Training for the 40 can make you faster. Many people don't know how to run fast. And if they learn some mechanics and techniques of running they can certainly run faster at the combine and be faster on the field. There's a reason why most of the really fast guys in the NFL have track in their background.

But, being faster doesn't necessarily equate to being better.
who actually got faster? please cite an NFL player that thinks learning body lean for a 40 in a t shirt helped them become a great speed threat in the NFL.
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Old 02-24-2016, 09:29 AM   #24
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Re: 2016 Combine

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who actually got faster? please cite an NFL player that thinks learning body lean for a 40 in a t shirt helped them become a great speed threat in the NFL.
Lol, yup because that's exactly what I'm saying.

Anyhow, there is an entire area of professional sports based on science and kinesiology that disagrees with you. But to each their own.
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Old 02-24-2016, 09:46 AM   #25
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Re: 2016 Combine

the combine is the single biggest over-hype crap the NFL sells. and of course ill be paying attention cause im a fiend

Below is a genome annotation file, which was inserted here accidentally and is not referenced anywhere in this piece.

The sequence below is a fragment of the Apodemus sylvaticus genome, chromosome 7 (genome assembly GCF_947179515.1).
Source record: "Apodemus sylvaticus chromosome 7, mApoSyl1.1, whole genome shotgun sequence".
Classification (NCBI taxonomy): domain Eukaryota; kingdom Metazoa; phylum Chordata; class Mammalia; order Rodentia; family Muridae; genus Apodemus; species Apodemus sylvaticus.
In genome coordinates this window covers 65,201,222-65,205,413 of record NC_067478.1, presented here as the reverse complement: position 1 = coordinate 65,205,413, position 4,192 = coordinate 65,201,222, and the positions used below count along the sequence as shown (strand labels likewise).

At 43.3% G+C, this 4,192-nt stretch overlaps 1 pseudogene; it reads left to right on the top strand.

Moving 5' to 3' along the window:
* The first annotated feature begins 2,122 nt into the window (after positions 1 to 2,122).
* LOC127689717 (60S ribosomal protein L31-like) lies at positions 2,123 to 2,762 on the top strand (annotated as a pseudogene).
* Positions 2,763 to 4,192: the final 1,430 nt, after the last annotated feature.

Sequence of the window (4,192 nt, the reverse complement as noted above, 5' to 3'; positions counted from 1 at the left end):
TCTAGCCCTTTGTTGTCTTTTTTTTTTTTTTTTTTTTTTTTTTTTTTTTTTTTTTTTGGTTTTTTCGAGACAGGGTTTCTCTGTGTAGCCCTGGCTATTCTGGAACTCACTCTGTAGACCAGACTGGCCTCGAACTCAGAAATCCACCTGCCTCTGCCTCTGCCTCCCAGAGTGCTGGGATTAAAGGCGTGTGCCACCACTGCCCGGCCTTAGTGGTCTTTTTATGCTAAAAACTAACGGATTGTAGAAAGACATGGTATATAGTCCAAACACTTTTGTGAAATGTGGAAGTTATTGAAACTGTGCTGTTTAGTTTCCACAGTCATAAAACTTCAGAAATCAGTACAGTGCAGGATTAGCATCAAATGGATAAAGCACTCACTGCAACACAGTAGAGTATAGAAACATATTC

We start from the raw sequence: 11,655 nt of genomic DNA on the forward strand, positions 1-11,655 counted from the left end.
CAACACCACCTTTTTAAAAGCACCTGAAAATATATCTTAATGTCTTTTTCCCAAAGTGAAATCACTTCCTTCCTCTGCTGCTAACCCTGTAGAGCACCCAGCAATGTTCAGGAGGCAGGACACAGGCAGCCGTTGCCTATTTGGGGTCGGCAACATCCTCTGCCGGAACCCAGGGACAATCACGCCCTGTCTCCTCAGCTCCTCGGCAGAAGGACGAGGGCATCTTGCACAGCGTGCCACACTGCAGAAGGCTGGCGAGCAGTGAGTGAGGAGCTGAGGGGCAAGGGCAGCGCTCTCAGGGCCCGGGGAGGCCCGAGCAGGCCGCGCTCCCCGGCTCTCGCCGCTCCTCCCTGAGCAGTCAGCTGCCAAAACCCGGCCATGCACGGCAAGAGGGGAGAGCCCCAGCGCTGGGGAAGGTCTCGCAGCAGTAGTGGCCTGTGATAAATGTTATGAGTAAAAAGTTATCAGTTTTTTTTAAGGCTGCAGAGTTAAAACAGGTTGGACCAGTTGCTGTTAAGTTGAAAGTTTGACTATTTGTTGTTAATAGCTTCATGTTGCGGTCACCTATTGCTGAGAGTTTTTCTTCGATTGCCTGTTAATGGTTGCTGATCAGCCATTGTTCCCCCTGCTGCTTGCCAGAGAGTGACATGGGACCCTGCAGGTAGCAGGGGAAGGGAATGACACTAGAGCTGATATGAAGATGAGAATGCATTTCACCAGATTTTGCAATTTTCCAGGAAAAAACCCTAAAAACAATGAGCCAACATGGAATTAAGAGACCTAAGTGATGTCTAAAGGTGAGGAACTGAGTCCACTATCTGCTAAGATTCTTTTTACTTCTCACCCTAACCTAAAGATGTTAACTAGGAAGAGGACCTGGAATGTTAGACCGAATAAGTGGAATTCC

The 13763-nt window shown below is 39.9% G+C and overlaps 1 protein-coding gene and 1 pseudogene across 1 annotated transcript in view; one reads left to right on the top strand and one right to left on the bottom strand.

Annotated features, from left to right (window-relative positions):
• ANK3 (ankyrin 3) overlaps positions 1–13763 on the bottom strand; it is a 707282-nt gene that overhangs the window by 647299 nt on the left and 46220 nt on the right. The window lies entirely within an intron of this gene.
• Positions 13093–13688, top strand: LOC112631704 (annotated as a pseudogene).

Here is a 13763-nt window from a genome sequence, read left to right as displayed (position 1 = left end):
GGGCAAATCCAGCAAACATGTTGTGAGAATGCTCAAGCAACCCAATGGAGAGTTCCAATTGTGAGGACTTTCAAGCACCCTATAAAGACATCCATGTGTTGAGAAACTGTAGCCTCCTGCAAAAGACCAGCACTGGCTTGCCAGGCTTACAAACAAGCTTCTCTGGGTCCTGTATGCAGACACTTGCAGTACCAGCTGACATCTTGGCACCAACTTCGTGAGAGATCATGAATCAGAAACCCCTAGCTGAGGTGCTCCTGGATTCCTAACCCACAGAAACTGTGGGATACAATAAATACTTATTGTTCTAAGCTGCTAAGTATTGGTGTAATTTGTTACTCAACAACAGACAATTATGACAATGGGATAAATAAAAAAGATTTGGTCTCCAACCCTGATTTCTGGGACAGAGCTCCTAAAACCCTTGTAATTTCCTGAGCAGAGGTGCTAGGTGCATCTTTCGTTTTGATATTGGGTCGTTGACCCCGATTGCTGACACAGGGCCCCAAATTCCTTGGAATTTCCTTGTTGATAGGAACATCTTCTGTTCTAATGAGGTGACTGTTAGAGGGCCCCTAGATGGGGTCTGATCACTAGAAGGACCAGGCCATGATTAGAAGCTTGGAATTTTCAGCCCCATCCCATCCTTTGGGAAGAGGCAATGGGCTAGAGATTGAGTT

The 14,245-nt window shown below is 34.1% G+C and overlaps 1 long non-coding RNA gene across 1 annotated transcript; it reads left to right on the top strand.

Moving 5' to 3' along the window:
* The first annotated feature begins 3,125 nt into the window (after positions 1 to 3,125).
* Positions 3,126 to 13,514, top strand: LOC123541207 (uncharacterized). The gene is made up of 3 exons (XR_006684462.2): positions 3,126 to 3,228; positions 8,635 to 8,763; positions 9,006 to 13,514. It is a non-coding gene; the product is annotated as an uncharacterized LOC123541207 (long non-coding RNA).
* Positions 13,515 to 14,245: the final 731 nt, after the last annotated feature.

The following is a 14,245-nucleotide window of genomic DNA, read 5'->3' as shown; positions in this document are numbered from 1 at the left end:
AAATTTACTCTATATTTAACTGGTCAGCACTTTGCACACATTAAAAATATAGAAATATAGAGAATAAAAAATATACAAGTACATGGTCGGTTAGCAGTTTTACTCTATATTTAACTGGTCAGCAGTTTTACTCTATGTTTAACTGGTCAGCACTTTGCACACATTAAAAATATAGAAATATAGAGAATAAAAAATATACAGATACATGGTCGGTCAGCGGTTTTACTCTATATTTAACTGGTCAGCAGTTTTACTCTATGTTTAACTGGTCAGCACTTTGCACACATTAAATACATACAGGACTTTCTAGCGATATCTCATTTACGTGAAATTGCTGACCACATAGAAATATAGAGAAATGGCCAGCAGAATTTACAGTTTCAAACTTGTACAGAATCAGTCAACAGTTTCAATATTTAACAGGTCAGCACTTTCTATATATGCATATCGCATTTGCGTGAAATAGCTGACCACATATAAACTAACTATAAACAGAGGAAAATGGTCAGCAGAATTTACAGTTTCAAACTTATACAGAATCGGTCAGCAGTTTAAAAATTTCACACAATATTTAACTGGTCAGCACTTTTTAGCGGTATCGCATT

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Old 02-24-2016, 09:53 AM   #26
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Re: 2016 Combine

Quote:
Originally Posted by 30gut View Post
Yes. But you have to realize the combine isn't designed for the layman. The on the field stuff is net-net probably the least important of all the events that occur at the combine. #1 is the medical testing and #2 (or really 1a) is the personal contact/team meetings.

The combine events are merely a cross check/tie breaker because it allows the player to be compared against each other and provide data that can be used to compare against historical archives.

Now if you are a draftnik/wannabe amateur scout (like myself) you can use the combine numbers to separate players that have similar grades from watching tape. For example a couple of years back I graded Deone Buchannon and James Ward much higher then other draftniks. But after their combines I was certain that they were 1st round prospect because they combine numbers comparable to previous 1st rounders which confirmed what I saw on film.

Personally I love the combine and find it very useful.